Tuesday, April 10, 2012

The Axe Man Stayeth

A few months back, the “revelation” that the Indians had no player with a guaranteed contract past the 2013 season became the topic du jour. Whether the momentum of the “topic” was carried because of the lull of the off-season or for other reasons, the “revelation” was treated with general disinterest as the Indians are a young team without many players that needed to be working under guaranteed contracts or the “revelation” was sensationalized in the interest of generating page clicks as imaginary dots were connected on imaginary pages. Fast forward to not even being through the first full week of the 2012 season and the Indians have added a year of club control to Asdrubal Cabrera’s contract (now under control through 2014) and have inked Carlos Santana to a 5-year deal with a club option for what would have been his first year of FA in 2017. With news that the deal is for $21M, now is a good time to remember that past is (as always) prologue here as the Indians lock up their young backstop to a deal that will potentially keep him in an Indians’ uniform through 2017.

While the Indians remain a “young team without many players that needed to be working under guaranteed contracts”, the Santana deal is one that shouldn’t come as much surprise, particularly if you go back to the (recent) history of the Indians and extensions meted out, particularly to young catchers. Just to refresh your memory, going into the 2005 season, a just-turned-26-years-old Victor Martinez agreed to a contract in his pre-arbitration years for a little under $375K. In April of that year, the team tore up that $375K contract for 2005 and replaced it with a deal that guaranteed $15.5M to the player that would become El Capitan over 5 years with a club option for $7M in what would have been his first year of Free Agency (2010) based on service time accumulated to that point.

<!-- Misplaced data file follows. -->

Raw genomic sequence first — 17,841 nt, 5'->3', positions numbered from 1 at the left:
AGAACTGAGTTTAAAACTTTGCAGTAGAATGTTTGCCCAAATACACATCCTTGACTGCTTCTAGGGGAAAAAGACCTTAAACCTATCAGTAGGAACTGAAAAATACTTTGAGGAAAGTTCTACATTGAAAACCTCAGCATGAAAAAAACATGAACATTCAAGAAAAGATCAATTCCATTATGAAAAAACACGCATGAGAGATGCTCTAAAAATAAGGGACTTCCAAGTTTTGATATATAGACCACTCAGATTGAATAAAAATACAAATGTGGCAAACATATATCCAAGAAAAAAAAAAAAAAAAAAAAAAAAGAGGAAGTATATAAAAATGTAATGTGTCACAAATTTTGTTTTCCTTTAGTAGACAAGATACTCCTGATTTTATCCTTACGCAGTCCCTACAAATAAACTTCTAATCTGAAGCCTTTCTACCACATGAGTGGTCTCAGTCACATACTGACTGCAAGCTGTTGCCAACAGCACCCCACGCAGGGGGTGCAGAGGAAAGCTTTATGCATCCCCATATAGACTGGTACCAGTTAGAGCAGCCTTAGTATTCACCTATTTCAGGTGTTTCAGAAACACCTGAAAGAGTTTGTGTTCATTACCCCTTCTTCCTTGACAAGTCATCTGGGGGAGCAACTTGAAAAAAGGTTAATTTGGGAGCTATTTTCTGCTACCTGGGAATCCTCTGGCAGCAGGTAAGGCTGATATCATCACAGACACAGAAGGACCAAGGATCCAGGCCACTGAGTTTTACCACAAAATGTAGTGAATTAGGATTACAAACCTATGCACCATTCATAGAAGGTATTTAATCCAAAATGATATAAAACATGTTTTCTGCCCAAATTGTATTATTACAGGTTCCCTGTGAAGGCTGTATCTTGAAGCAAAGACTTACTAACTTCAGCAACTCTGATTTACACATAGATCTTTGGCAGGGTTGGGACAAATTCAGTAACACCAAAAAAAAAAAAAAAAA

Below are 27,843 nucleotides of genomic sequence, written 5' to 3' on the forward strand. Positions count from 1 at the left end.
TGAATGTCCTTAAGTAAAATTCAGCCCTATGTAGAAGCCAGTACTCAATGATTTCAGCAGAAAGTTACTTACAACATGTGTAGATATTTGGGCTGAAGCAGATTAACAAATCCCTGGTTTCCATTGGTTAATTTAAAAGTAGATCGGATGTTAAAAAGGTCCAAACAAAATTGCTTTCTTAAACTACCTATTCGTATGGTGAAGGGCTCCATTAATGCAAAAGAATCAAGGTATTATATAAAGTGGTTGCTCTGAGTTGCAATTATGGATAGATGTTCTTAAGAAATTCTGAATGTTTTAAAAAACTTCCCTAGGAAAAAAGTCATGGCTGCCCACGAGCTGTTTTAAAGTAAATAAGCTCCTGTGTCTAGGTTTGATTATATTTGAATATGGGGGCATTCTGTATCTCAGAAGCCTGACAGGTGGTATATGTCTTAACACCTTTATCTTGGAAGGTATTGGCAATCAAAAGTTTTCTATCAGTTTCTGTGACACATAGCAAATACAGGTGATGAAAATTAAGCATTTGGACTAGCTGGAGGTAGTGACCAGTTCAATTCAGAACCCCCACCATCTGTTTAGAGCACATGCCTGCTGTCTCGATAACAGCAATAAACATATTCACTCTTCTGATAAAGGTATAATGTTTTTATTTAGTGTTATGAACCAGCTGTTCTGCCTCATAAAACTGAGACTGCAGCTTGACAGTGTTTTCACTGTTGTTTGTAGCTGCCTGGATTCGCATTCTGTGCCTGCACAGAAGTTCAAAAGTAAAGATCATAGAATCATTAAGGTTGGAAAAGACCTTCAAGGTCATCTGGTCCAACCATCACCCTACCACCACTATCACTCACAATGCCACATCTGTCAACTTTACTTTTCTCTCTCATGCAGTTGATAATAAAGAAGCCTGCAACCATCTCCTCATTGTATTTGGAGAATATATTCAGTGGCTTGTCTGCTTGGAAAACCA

The breakdown of Victor’s deal looked like this, not including the $1M signing bonus he netted as part of the deal:
2005 - $500K
2006 - $800K
2007 - $3M
2008 - $4.25M
2009 - $5.7M
2010 - $7M club option ($250K buyout)
If those numbers look impossibly low, they are…but remember that the MLB pay scale is based on service time and comparable contracts, so the Indians made this deal with Victor to lock in his arbitration salaries and to potentially buy out his first year of FA (2010) with a club option (that looked big at the time, considering how little Martinez had played in MLB) and a paltry buyout of said club option because they were the ones assuming the risk in the deal, in case injury or attrition would have taken Victor off what looked to be a path to MLB stardom between 2005 and 2010.

Almost done with that history lesson, let’s bring this back to The Axe Man and why this is relevant…
Prior to the 2005 season, Victor had played in 202 games (801 PA) with an .807 OPS after a stellar minor-league career. Victor had turned 26 in December of 2004, so he was starting his “age 26” season. Remember, he signed his extension in April of 2005

Prior to this 2012 season, Santana (who turned 26 this past weekend) had played in 201 games (850 PA) with an .821 OPS after a stellar minor league career and is now signing an extension in April of 2012…

So these guys have more in common than just their team, their jersey number, their heritage, and their position – Santana is basically following the “Victor Plan” in Cleveland. And that’s not such a bad thing as the Indians locked in all of Victor’s arbitration years (and got him at a bargain because of it by assuming the risk associated with inking a player with as little service time as Martinez had) and included a club option for his 1st year of FA. Pending the actual nuts and bolts (dollars) of The Axe Man’s contract, they’ve likely done the same with Santana and while it might be wished that the Indians could keep Santana as long as possible, let’s remember how old Santana is going to be in the years that this contract covers:
2012: 26
2013: 27
2014: 28
2015: 29
2016: 30